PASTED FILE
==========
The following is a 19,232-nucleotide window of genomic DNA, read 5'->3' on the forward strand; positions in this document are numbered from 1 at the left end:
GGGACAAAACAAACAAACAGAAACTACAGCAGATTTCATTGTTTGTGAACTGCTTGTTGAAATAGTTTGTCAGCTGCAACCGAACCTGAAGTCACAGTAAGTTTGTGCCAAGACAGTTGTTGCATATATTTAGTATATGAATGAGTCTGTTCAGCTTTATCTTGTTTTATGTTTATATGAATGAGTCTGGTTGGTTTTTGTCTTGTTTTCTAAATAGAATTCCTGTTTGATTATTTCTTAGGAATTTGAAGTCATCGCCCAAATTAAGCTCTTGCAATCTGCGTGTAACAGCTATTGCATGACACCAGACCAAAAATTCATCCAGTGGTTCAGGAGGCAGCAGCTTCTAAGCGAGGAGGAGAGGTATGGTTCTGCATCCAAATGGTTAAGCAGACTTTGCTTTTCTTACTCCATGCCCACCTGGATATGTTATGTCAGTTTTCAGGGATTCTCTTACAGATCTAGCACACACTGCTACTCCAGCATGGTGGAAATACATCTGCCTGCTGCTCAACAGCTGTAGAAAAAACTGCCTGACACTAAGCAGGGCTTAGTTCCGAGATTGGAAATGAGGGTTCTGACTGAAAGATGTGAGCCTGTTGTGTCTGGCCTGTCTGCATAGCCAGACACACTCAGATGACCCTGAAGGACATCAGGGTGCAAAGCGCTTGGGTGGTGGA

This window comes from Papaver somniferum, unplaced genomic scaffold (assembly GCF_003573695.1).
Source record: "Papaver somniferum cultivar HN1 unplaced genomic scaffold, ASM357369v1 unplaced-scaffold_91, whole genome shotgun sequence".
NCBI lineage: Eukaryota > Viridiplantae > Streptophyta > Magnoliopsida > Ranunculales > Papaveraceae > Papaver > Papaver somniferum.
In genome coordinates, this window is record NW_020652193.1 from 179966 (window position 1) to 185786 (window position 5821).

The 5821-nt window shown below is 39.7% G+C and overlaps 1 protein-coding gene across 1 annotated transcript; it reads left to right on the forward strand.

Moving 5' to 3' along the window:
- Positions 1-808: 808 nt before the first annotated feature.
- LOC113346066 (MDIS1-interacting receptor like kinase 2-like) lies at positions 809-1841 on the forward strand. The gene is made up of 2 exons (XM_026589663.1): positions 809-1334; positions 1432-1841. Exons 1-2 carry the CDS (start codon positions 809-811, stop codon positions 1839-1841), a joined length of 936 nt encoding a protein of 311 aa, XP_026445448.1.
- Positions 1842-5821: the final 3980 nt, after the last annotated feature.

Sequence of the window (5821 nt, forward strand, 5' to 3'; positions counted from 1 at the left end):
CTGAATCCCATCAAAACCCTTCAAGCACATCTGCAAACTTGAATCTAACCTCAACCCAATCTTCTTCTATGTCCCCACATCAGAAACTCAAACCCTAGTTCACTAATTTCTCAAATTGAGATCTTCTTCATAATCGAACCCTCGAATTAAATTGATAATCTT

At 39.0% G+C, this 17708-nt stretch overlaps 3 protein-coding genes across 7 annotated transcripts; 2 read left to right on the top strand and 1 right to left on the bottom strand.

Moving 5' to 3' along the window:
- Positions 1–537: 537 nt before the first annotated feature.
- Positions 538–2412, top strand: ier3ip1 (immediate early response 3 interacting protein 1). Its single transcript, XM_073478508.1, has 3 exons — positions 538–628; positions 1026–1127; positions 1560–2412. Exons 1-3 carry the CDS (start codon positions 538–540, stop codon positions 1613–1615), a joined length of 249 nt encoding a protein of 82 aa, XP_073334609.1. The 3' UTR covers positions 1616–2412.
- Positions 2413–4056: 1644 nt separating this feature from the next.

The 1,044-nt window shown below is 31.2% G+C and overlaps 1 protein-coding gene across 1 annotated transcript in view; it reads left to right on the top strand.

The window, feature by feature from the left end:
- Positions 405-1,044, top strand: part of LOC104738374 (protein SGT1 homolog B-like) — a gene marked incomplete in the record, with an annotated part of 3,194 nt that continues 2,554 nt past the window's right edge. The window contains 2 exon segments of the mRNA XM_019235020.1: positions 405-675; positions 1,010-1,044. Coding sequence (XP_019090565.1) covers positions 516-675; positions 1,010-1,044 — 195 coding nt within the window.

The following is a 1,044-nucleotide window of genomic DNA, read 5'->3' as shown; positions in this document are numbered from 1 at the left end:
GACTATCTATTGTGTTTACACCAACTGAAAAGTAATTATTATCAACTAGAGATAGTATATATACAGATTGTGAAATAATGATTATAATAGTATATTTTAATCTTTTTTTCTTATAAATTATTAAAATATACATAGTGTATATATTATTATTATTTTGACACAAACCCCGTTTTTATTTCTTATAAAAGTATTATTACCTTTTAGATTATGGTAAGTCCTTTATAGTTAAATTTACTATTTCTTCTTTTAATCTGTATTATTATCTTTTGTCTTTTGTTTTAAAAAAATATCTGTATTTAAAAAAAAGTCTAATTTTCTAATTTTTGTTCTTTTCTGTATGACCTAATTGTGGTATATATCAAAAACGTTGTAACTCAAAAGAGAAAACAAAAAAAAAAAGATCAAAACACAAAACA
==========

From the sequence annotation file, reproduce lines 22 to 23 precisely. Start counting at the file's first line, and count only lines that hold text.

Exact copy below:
The following is a 1,044-nucleotide window of genomic DNA, read 5'->3' as shown; positions in this document are numbered from 1 at the left end:
GACTATCTATTGTGTTTACACCAACTGAAAAGTAATTATTATCAACTAGAGATAGTATATATACAGATTGTGAAATAATGATTATAATAGTATATTTTAATCTTTTTTTCTTATAAATTATTAAAATATACATAGTGTATATATTATTATTATTTTGACACAAACCCCGTTTTTATTTCTTATAAAAGTATTATTACCTTTTAGATTATGGTAAGTCCTTTATAGTTAAATTTACTATTTCTTCTTTTAATCTGTATTATTATCTTTTGTCTTTTGTTTTAAAAAAATATCTGTATTTAAAAAAAAGTCTAATTTTCTAATTTTTGTTCTTTTCTGTATGACCTAATTGTGGTATATATCAAAAACGTTGTAACTCAAAAGAGAAAACAAAAAAAAAAAGATCAAAACACAAAACA